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Planning for a Hurricane: How your Supply Chain can Survive Natural Disasters

Hurricane Season happens every year all around the world at varying degrees. The 2017 season alone had 17 named storms, 6 of which were major (Category 3 or stronger) hurricanes. Of these, the U.N. World Meteorological Organization (WMO) has retired four of their names including Harvey (Texas), Irma (Florida), Maria (Puerto Rico), and Nate (Caribbean).

We all know the damage that hurricanes can impose on both infrastructure and nature, but we also need to think a step further to how that physical damage will cause problems in the supply chain. Road closures create a problem on the logistics side, warehouse damage could mean weeks or months without the inventory, manufacturing plant damage could mean weeks or months without production, and damaged products mean starting from square one.

The best way to plan around a disaster such as a hurricane is with an optimization solution like GAINS®. The software uses Network Flow Optimization to identify alternative vendors in anticipation of an event or in response to an event. Planners can adjust the lead times of the affected locations and let the system re-select which vendor(s) to choose, or they can shift capacity of a location to zero, which would force behavior to move around the constraint.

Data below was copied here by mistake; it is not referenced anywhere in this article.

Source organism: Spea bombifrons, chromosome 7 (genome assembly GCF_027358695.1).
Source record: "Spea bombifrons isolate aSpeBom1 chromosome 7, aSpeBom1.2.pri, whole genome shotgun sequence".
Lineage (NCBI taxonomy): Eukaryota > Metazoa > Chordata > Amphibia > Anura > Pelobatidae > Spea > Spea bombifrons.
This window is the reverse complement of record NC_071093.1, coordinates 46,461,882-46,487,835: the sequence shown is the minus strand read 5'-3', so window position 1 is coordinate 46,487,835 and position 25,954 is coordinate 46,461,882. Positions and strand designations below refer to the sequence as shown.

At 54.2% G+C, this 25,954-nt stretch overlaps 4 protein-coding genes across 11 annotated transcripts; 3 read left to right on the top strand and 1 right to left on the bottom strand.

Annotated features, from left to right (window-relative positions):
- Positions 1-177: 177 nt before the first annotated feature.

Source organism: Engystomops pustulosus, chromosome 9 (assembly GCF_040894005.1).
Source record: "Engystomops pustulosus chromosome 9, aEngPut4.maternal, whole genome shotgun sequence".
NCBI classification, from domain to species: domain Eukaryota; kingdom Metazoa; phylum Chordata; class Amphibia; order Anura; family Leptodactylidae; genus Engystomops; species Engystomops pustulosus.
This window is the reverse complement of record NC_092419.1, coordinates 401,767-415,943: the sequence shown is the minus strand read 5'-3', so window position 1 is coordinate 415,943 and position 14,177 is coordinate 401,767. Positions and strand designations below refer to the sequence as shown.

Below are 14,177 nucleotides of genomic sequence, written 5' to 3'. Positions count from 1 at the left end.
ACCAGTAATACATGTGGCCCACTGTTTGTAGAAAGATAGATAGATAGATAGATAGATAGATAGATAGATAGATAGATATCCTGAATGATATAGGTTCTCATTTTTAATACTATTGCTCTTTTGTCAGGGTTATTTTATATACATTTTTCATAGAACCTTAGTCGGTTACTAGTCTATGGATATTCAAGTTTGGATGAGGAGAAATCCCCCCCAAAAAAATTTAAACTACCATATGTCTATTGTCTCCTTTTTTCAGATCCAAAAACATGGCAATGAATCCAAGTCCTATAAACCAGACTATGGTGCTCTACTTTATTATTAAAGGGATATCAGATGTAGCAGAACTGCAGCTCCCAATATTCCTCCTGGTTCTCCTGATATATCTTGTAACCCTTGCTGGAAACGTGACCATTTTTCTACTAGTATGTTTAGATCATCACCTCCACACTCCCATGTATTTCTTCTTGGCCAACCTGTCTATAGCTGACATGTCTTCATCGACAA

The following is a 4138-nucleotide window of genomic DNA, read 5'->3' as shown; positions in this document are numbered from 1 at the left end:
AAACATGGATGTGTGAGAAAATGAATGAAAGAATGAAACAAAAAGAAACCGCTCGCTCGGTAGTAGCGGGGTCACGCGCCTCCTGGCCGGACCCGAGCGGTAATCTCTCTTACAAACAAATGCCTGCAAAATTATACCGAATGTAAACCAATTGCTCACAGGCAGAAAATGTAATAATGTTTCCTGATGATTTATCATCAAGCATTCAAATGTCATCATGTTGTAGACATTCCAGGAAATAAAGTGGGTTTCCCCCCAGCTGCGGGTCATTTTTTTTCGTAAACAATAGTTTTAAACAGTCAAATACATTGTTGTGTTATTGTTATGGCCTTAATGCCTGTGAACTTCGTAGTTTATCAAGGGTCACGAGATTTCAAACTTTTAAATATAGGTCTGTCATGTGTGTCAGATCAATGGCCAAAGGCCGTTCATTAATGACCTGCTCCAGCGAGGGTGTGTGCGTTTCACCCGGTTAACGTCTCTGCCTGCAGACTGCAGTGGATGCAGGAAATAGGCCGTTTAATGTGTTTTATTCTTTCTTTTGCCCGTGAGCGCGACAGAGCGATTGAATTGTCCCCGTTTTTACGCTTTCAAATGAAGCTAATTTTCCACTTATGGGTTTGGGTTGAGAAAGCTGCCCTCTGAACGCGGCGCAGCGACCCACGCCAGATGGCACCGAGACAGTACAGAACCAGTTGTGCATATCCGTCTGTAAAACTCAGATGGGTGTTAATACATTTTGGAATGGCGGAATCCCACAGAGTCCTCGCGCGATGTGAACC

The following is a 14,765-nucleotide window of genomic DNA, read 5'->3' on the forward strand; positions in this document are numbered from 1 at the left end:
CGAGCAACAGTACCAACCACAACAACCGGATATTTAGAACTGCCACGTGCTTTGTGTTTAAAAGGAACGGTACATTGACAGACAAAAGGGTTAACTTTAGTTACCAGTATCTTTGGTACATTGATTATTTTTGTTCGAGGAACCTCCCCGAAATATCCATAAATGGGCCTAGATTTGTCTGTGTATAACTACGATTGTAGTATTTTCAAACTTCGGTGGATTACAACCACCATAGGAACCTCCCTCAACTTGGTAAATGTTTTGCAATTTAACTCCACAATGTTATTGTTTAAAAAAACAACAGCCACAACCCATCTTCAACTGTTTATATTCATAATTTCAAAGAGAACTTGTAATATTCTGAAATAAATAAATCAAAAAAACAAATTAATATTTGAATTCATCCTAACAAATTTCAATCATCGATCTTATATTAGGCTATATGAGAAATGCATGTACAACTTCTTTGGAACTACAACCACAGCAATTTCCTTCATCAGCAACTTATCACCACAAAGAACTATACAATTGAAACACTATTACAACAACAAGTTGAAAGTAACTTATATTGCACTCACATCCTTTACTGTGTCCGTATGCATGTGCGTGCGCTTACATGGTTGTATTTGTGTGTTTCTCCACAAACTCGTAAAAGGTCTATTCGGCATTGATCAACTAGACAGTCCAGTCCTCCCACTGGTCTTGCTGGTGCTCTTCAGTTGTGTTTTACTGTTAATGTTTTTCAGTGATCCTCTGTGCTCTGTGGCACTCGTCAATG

Additionally, GAINS monitors (perhaps continuously) for disruption. Order profiles will change as demand “disappears” in areas affected by the storm (during the storm), then demand is going to spike after the storm as things return to normal. GAINS monitors the condition of orders; purchase, transfer and demand/sales. When it detects a significant deviation it re-optimizes the supply chain to insure supply and demand are balanced and that all appropriate activities are undertaken to minimize disruption. A specialty of GAINS is to do all of this in the most cost-optimal fashion, while simultaneously keeping service levels in the expected range.

Recommended Reading from Supply Chain Dive

Crisis of the Year: Hurricanes  offsite link

With eyes on the Atlantic, grocers brace for Hurricane Florence  offsite link